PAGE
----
6. The husband and wife were living together under the same roof. The neighbour assumed, even if it be wrongly, that the property belongs to the husband. Trees were leaning dangerously over the residential building of the neighbour. He therefore initiated proceedings under Section 133 Cr.P.C against the husband. The name of the husband was shown as the respondent. The Sub Divisional Magistrate after due enquiry issued a conditional order under Section 133(1) Cr.P.C against the husband. The husband did enter appearance but did not raise a contention that he is not the owner of the property and that his wife is the owner and that notice must be given to her. In the total absence of any objections raised, even after W.P(C).No.26402 of 2007 4 repeated opportunities were given to the husband, the Sub Divisional Magistrate assuming that there is no valid objection, proceeded to make the conditional order absolute.

7. I repeat that technically notice must have been issued to the petitioner if the property belongs to her. But in the facts and circumstance of this case, I am certainly of the opinion that the non issue of notice specifically in the name of the petitioner even assuming that the property stands in the name of the petitioner has not resulted in any failure/miscarriage of justice. The mere fact that the addressee in the notice was not the petitioner but the notice was addressed to the husband of the petitioner cannot in these circumstances persuade this Court to invoke the jurisdiction under Section 482 Cr.P.C or Article 226/227 of the Constitution, which is to be invoked sparingly and in exceptional cases in aid of justice.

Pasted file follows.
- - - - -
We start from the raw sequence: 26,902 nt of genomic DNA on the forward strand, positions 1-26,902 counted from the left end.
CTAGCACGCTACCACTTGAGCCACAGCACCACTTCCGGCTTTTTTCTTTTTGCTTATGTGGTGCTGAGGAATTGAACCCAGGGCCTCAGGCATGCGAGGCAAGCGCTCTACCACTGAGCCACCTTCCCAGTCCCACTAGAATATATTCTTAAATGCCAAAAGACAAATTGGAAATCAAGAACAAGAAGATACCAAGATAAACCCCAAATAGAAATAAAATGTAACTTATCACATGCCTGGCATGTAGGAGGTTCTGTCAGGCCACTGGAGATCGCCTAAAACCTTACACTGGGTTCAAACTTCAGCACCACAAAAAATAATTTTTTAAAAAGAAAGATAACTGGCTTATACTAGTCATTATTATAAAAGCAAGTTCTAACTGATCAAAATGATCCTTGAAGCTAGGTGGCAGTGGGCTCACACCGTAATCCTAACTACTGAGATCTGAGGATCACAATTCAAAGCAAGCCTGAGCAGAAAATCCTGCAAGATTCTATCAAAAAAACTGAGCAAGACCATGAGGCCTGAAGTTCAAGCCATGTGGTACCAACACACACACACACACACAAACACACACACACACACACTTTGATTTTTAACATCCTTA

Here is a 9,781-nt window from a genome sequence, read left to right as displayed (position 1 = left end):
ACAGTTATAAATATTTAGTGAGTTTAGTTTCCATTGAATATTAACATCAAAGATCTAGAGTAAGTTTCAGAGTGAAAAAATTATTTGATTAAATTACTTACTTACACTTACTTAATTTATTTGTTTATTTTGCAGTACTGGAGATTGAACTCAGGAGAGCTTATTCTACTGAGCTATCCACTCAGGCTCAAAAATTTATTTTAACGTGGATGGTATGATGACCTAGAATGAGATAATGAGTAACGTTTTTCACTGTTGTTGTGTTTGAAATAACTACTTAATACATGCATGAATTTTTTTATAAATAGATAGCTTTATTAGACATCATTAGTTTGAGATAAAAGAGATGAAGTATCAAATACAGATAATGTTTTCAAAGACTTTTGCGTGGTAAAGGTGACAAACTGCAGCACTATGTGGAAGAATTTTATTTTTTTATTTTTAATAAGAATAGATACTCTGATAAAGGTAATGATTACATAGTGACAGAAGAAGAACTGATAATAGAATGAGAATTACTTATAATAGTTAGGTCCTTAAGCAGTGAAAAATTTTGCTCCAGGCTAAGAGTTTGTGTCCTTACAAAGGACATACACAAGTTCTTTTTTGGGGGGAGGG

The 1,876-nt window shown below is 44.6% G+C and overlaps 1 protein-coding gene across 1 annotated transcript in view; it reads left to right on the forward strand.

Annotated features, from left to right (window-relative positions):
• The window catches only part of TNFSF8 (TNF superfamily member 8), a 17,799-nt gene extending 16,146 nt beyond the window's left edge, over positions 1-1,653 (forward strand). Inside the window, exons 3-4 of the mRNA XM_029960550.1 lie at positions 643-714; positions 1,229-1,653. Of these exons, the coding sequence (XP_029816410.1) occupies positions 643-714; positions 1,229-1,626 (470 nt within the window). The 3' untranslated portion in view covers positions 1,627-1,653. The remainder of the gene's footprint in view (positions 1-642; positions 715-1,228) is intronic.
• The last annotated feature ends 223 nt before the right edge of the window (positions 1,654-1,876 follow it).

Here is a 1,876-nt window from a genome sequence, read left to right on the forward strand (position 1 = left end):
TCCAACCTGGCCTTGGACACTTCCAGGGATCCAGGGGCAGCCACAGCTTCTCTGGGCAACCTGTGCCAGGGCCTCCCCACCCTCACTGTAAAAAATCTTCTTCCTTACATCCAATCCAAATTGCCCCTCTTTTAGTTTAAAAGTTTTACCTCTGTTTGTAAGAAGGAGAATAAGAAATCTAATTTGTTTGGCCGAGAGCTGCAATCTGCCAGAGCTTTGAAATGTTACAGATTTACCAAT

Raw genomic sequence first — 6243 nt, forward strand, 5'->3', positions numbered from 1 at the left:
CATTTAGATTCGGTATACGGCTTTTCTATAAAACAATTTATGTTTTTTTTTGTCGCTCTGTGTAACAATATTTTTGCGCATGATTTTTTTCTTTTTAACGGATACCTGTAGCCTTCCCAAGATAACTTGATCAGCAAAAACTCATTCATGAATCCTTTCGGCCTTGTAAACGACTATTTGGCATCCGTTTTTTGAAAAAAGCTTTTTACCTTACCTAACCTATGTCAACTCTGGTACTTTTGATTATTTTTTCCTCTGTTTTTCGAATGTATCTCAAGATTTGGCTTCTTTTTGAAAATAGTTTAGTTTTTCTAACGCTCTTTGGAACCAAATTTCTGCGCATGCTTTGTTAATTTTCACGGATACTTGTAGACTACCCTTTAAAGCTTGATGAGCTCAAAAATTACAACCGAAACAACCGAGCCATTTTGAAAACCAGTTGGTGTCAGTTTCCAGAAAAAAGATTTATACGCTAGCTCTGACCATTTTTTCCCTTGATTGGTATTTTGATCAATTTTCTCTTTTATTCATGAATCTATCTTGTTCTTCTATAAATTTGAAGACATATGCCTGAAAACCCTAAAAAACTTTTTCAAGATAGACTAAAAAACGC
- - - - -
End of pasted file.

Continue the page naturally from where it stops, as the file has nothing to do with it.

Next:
8. The learned counsel for the petitioner submits that the petitioner's husband had filed Ext.P3 objections against the conditional order. The impugned order of the Sub Divisional Magistrate does clearly show that on 10.08.07, the petitioner's husband was absent and no objections were filed. In these circumstances, the contention that Ext.P3 was filed cannot also be held to be of any substance. W.P(C).No.26402 of 2007 5

9. That the trees were dangerously leaning over the property of the neighbour is seen urged before the Sub Divisional Magistrate and the Sub Divisional Magistrate, it is seen, was satisfied with the truth of that assertion. The trees in question are Pongilyam trees which have no fruit/product value also. In any view of the matter, I am not persuaded to invoke the extraordinary inherent jurisdiction under Section 482 Cr.P.C or Article 226/227 of the Constitution in favour of the petitioner merely to satisfy the technical contention that notice was not addressed in the name of the petitioner. She undoubtedly had notice and her husband had entered appearance.

10. The challenge against Ext.P4 must, in these circumstances, fail. The jurisdiction under Section 482 Cr.P.C or Article 226/227 of the Constitution does not deserve to be invoked at all. This Writ Petition is accordingly dismissed.

(R.BASANT, JUDGE)

rtr/- true copy PA To Judge


Copyright

Reproduced in accordance with s52(q) of the Copyright Act 1957 (India) from judis.nic.in, indiacode.nic.in and other Indian High Court Websites